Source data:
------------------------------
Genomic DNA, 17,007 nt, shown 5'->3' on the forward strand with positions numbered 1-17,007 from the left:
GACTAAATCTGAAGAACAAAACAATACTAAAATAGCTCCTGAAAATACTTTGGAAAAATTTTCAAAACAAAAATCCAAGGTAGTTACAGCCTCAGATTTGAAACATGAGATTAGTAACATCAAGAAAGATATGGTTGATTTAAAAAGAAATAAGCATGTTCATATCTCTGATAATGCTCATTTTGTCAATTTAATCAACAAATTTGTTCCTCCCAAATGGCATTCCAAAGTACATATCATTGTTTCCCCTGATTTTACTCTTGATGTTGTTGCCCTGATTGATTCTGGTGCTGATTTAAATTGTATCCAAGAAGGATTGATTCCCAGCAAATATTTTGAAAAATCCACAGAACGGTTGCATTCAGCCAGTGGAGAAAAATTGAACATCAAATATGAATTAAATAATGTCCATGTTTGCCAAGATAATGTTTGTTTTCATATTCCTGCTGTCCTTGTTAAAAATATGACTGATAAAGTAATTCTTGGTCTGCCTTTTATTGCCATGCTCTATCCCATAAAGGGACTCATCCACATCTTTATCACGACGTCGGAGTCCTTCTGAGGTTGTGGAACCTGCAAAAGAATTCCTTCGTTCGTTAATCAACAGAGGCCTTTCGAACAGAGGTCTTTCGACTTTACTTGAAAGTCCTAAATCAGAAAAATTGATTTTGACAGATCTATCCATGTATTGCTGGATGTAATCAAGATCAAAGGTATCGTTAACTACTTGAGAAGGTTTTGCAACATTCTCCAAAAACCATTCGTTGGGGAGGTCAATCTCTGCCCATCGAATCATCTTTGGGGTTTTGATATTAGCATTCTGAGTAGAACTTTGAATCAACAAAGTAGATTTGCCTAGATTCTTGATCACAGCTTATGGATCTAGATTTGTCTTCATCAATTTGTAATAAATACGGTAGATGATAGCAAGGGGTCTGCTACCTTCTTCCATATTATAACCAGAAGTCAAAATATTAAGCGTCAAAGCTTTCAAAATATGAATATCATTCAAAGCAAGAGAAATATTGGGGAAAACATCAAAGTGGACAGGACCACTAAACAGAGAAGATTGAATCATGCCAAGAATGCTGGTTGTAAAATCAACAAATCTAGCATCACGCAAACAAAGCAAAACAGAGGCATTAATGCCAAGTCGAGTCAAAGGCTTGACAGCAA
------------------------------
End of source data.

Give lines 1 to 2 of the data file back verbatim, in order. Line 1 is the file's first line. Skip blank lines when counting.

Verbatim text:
Genomic DNA, 17,007 nt, shown 5'->3' on the forward strand with positions numbered 1-17,007 from the left:
GACTAAATCTGAAGAACAAAACAATACTAAAATAGCTCCTGAAAATACTTTGGAAAAATTTTCAAAACAAAAATCCAAGGTAGTTACAGCCTCAGATTTGAAACATGAGATTAGTAACATCAAGAAAGATATGGTTGATTTAAAAAGAAATAAGCATGTTCATATCTCTGATAATGCTCATTTTGTCAATTTAATCAACAAATTTGTTCCTCCCAAATGGCATTCCAAAGTACATATCATTGTTTCCCCTGATTTTACTCTTGATGTTGTTGCCCTGATTGATTCTGGTGCTGATTTAAATTGTATCCAAGAAGGATTGATTCCCAGCAAATATTTTGAAAAATCCACAGAACGGTTGCATTCAGCCAGTGGAGAAAAATTGAACATCAAATATGAATTAAATAATGTCCATGTTTGCCAAGATAATGTTTGTTTTCATATTCCTGCTGTCCTTGTTAAAAATATGACTGATAAAGTAATTCTTGGTCTGCCTTTTATTGCCATGCTCTATCCCATAAAGGGACTCATCCACATCTTTATCACGACGTCGGAGTCCTTCTGAGGTTGTGGAACCTGCAAAAGAATTCCTTCGTTCGTTAATCAACAGAGGCCTTTCGAACAGAGGTCTTTCGACTTTACTTGAAAGTCCTAAATCAGAAAAATTGATTTTGACAGATCTATCCATGTATTGCTGGATGTAATCAAGATCAAAGGTATCGTTAACTACTTGAGAAGGTTTTGCAACATTCTCCAAAAACCATTCGTTGGGGAGGTCAATCTCTGCCCATCGAATCATCTTTGGGGTTTTGATATTAGCATTCTGAGTAGAACTTTGAATCAACAAAGTAGATTTGCCTAGATTCTTGATCACAGCTTATGGATCTAGATTTGTCTTCATCAATTTGTAATAAATACGGTAGATGATAGCAAGGGGTCTGCTACCTTCTTCCATATTATAACCAGAAGTCAAAATATTAAGCGTCAAAGCTTTCAAAATATGAATATCATTCAAAGCAAGAGAAATATTGGGGAAAACATCAAAGTGGACAGGACCACTAAACAGAGAAGATTGAATCATGCCAAGAATGCTGGTTGTAAAATCAACAAATCTAGCATCACGCAAACAAAGCAAAACAGAGGCATTAATGCCAAGTCGAGTCAAAGGCTTGACAGCAA